We use cookies on this site to analyse our traffic and they are used by our partners to personalise some of the adverts you see.
We also share information (non-personal and non-identifiable) about your use of our site with our advertising and analytics partners.
By continuing to browse you are agreeing to the use of cookies. Read more about how we use cookies and how to block them

A parent’s guide to babies’ healthy foot development

by

Published:

As a parent, you’ll want to do everything you can to ensure your little ones grow up happy and healthy. As part of this, it’s vital that you monitor the development of their feet — especially when they’re particularly young and learning to walk.

I’ve put together this guide to help you understand how your kids’ feet should grow and change in the first few years of their life. If you’re clued up on the stages they’ll go through, you’ll be able to spot and address any issues there may be along the way. Read on to find out more.

The first few months

For the first few months of their life, your baby won’t have any fully-formed bones in their feet. Until they’re about 18, the soft bones in their feet will gradually harden. In the first few months after they’re born, these soft bones will be protected by the ‘puppy fat’ that makes their little feet so cute.

Your little one’s feet will still be flat at this point — their arches won’t yet have formed. Their feet will also be able to bend slightly out of shape without causing them any pain, which means it’s vital any shoes that you buy them are soft and flexible with plenty of space to grow. However, Entire Podiatry recommends that you leave them to go barefoot as much as possible. This will help them to learn how to use their feet through feeling.

6–9 months: The early stages of learning to walk

While children learn to walk at different paces, it’s likely that your little one will first try to stand up when they’re between six and nine months old. This is when they’ll start to lose some of that ‘puppy fat’, and the shape of their feet will begin to form properly.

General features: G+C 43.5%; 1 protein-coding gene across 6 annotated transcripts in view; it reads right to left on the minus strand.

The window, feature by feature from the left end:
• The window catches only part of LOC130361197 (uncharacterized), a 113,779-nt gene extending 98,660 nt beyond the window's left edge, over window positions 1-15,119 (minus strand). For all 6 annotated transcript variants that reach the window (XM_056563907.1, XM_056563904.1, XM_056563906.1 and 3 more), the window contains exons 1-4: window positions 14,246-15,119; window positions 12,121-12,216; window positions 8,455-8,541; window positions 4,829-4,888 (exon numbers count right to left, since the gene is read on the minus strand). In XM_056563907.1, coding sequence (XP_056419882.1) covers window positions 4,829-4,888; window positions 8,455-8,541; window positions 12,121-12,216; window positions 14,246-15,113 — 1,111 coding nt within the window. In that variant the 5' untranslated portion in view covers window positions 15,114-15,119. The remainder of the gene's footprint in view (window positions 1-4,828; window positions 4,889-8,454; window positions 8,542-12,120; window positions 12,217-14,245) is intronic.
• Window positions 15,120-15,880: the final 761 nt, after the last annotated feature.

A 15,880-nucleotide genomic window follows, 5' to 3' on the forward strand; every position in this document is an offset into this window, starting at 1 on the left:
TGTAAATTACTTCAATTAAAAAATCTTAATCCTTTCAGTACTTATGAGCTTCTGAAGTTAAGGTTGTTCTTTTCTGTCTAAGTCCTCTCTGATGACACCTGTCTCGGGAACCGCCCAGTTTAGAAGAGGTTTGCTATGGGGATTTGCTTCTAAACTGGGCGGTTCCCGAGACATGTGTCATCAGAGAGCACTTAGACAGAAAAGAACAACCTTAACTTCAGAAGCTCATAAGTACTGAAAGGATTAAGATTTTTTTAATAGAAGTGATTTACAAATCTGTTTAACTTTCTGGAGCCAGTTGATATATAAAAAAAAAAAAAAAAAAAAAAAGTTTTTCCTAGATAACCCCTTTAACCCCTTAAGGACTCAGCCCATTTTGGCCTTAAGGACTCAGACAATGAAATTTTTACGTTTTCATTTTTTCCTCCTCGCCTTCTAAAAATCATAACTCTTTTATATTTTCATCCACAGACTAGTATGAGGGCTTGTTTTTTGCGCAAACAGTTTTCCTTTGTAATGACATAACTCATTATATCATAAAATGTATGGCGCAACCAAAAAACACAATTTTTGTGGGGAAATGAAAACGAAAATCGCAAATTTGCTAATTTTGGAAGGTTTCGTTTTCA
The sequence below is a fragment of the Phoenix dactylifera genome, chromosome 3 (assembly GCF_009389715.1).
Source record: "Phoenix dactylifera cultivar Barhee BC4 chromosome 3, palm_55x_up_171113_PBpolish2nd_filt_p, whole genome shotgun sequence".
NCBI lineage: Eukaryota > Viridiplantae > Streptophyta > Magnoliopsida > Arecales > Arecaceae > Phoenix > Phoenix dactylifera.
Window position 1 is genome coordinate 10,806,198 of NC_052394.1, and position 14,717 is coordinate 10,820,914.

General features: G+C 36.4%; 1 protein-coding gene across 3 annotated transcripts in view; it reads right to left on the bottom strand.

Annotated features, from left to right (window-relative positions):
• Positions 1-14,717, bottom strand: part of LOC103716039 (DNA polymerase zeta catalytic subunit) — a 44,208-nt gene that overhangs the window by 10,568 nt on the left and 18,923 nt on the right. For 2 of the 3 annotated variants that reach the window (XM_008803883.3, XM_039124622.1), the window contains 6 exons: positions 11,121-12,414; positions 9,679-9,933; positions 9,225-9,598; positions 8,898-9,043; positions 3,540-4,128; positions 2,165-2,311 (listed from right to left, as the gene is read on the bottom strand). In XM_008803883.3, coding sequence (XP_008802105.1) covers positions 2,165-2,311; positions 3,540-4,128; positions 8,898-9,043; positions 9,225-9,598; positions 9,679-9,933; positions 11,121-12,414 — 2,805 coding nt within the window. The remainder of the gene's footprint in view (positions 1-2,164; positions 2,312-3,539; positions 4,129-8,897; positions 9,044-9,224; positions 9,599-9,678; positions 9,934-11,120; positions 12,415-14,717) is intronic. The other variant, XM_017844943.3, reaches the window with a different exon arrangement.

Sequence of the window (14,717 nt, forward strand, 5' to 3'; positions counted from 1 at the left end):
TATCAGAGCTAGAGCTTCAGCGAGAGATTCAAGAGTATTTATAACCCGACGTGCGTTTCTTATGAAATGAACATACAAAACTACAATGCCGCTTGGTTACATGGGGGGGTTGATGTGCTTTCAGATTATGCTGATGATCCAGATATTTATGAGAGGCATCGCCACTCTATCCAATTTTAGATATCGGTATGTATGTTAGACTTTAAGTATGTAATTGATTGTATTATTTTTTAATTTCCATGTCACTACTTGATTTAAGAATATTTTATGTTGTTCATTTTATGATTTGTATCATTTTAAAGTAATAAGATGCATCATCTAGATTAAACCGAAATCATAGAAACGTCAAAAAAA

At this stage, it’s vital that you allow your child to explore their range of motion in bare feet as much as possible, so their muscles and bones can get strong enough to accommodate their body weight. You should encourage your baby to stand as much as possible during this time — try holding their favourite toy just out of reach so they’ll stand to grab it. Just be sure to praise them whenever they do.

9–18 months: Walking

Your little one is likely to take their first steps between nine and 18 months into their development. 25 bones will be developing in both of their feet during this stage, which makes it a crucial time in their progression. To help these bones form properly, you need to buy them the right shoes. I’d recommend that you opt for a pair that is made with soft and flexible uppers, and that gives your child’s feet plenty of room to grow (although, they shouldn’t be too loose). It is also essential that you have your child’s shoes properly fitted to ensure that both length and width fittings are correct. During this stage of your child’s foot development, having shoes with flexible, non-rigid soles is also incredibly important as they allow feet to move naturally without hindrance. As every child is unique we advise against passing shoes down from sibling to sibling as shoes that do not match your child’s individual fitting needs can cause damage to their feet.

When your little one does start to take their first steps, you need to keep a close eye on their development. Although it’s normal for them to walk slightly bow-legged or with their feet turned out to begin with, these problems should correct themselves quite quickly. The NHS’s guide to leg and foot problems in children outlines some problems that you should look out for when your child is starting to walk.

The development of children’s feet is often overlooked, but it’s vital that parents keep an eye on their little ones’ progress. By allowing them to explore in bare feet and buying them the right shoes, you can help to make sure they’re happy and healthy.

 

 

 

About the author

Julie Watson is a Children's Buyer at the shoe retailer Charles Clinkard. Here, she shares her expertise on how your baby's feet will develop as they grow. www.charlesclinkard.co.uk

Share this article: Twitter Facebook Google+